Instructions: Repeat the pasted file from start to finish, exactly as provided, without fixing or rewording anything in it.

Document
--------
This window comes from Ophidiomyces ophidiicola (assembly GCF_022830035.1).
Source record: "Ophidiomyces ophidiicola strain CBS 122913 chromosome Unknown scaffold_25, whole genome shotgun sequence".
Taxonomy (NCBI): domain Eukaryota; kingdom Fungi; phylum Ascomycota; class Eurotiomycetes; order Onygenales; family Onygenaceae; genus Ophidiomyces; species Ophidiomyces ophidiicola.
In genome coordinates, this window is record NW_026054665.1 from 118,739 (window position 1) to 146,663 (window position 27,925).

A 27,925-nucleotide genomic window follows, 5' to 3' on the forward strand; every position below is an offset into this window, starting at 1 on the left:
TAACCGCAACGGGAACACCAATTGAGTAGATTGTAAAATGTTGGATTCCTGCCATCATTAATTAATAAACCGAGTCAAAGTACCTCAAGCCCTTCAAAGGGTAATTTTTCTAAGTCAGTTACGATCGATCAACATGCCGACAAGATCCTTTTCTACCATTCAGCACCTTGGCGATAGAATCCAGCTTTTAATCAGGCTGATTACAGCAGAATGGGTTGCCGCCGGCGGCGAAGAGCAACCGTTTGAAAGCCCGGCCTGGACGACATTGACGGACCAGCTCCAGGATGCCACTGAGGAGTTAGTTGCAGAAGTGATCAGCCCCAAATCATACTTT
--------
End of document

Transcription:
This window comes from Ophidiomyces ophidiicola (assembly GCF_022830035.1).
Source record: "Ophidiomyces ophidiicola strain CBS 122913 chromosome Unknown scaffold_25, whole genome shotgun sequence".
Taxonomy (NCBI): domain Eukaryota; kingdom Fungi; phylum Ascomycota; class Eurotiomycetes; order Onygenales; family Onygenaceae; genus Ophidiomyces; species Ophidiomyces ophidiicola.
In genome coordinates, this window is record NW_026054665.1 from 118,739 (window position 1) to 146,663 (window position 27,925).

A 27,925-nucleotide genomic window follows, 5' to 3' on the forward strand; every position below is an offset into this window, starting at 1 on the left:
TAACCGCAACGGGAACACCAATTGAGTAGATTGTAAAATGTTGGATTCCTGCCATCATTAATTAATAAACCGAGTCAAAGTACCTCAAGCCCTTCAAAGGGTAATTTTTCTAAGTCAGTTACGATCGATCAACATGCCGACAAGATCCTTTTCTACCATTCAGCACCTTGGCGATAGAATCCAGCTTTTAATCAGGCTGATTACAGCAGAATGGGTTGCCGCCGGCGGCGAAGAGCAACCGTTTGAAAGCCCGGCCTGGACGACATTGACGGACCAGCTCCAGGATGCCACTGAGGAGTTAGTTGCAGAAGTGATCAGCCCCAAATCATACTTT